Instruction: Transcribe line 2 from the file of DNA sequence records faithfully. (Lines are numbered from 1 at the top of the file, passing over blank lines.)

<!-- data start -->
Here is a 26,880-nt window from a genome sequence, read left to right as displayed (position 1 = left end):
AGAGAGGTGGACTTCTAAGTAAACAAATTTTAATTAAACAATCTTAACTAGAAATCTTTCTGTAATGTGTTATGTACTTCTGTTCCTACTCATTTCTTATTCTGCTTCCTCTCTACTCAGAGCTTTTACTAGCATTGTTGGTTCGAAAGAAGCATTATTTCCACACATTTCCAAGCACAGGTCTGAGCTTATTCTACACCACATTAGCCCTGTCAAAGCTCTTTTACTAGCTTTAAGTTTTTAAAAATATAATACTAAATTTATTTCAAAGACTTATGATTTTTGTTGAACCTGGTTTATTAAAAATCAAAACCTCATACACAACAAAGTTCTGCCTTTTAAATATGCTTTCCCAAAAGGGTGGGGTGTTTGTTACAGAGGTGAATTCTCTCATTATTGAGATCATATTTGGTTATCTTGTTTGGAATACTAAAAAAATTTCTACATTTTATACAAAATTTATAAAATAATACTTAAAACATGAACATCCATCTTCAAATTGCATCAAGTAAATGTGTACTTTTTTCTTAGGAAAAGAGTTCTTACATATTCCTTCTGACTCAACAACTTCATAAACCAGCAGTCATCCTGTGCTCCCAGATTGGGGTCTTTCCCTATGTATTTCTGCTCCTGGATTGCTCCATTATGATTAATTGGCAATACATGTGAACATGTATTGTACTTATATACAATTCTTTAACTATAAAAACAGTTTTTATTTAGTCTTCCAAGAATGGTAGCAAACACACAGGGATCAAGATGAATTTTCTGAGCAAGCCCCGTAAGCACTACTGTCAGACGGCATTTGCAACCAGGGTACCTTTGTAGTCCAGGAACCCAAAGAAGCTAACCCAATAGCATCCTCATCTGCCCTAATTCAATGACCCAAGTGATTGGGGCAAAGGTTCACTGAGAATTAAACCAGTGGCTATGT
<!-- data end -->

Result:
AGAGAGGTGGACTTCTAAGTAAACAAATTTTAATTAAACAATCTTAACTAGAAATCTTTCTGTAATGTGTTATGTACTTCTGTTCCTACTCATTTCTTATTCTGCTTCCTCTCTACTCAGAGCTTTTACTAGCATTGTTGGTTCGAAAGAAGCATTATTTCCACACATTTCCAAGCACAGGTCTGAGCTTATTCTACACCACATTAGCCCTGTCAAAGCTCTTTTACTAGCTTTAAGTTTTTAAAAATATAATACTAAATTTATTTCAAAGACTTATGATTTTTGTTGAACCTGGTTTATTAAAAATCAAAACCTCATACACAACAAAGTTCTGCCTTTTAAATATGCTTTCCCAAAAGGGTGGGGTGTTTGTTACAGAGGTGAATTCTCTCATTATTGAGATCATATTTGGTTATCTTGTTTGGAATACTAAAAAAATTTCTACATTTTATACAAAATTTATAAAATAATACTTAAAACATGAACATCCATCTTCAAATTGCATCAAGTAAATGTGTACTTTTTTCTTAGGAAAAGAGTTCTTACATATTCCTTCTGACTCAACAACTTCATAAACCAGCAGTCATCCTGTGCTCCCAGATTGGGGTCTTTCCCTATGTATTTCTGCTCCTGGATTGCTCCATTATGATTAATTGGCAATACATGTGAACATGTATTGTACTTATATACAATTCTTTAACTATAAAAACAGTTTTTATTTAGTCTTCCAAGAATGGTAGCAAACACACAGGGATCAAGATGAATTTTCTGAGCAAGCCCCGTAAGCACTACTGTCAGACGGCATTTGCAACCAGGGTACCTTTGTAGTCCAGGAACCCAAAGAAGCTAACCCAATAGCATCCTCATCTGCCCTAATTCAATGACCCAAGTGATTGGGGCAAAGGTTCACTGAGAATTAAACCAGTGGCTATGT